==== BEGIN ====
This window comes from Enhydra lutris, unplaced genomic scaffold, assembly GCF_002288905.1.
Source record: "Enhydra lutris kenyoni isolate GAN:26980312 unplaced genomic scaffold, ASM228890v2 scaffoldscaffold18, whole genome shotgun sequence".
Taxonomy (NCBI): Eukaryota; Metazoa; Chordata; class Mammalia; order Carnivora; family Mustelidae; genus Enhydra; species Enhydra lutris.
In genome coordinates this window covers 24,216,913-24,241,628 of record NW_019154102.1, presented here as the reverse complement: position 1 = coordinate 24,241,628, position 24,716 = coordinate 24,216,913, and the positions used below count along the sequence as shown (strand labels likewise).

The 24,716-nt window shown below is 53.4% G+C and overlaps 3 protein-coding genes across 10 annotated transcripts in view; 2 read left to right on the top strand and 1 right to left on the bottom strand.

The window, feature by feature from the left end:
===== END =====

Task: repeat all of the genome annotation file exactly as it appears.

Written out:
This window comes from Enhydra lutris, unplaced genomic scaffold, assembly GCF_002288905.1.
Source record: "Enhydra lutris kenyoni isolate GAN:26980312 unplaced genomic scaffold, ASM228890v2 scaffoldscaffold18, whole genome shotgun sequence".
Taxonomy (NCBI): Eukaryota; Metazoa; Chordata; class Mammalia; order Carnivora; family Mustelidae; genus Enhydra; species Enhydra lutris.
In genome coordinates this window covers 24,216,913-24,241,628 of record NW_019154102.1, presented here as the reverse complement: position 1 = coordinate 24,241,628, position 24,716 = coordinate 24,216,913, and the positions used below count along the sequence as shown (strand labels likewise).

The 24,716-nt window shown below is 53.4% G+C and overlaps 3 protein-coding genes across 10 annotated transcripts in view; 2 read left to right on the top strand and 1 right to left on the bottom strand.

The window, feature by feature from the left end: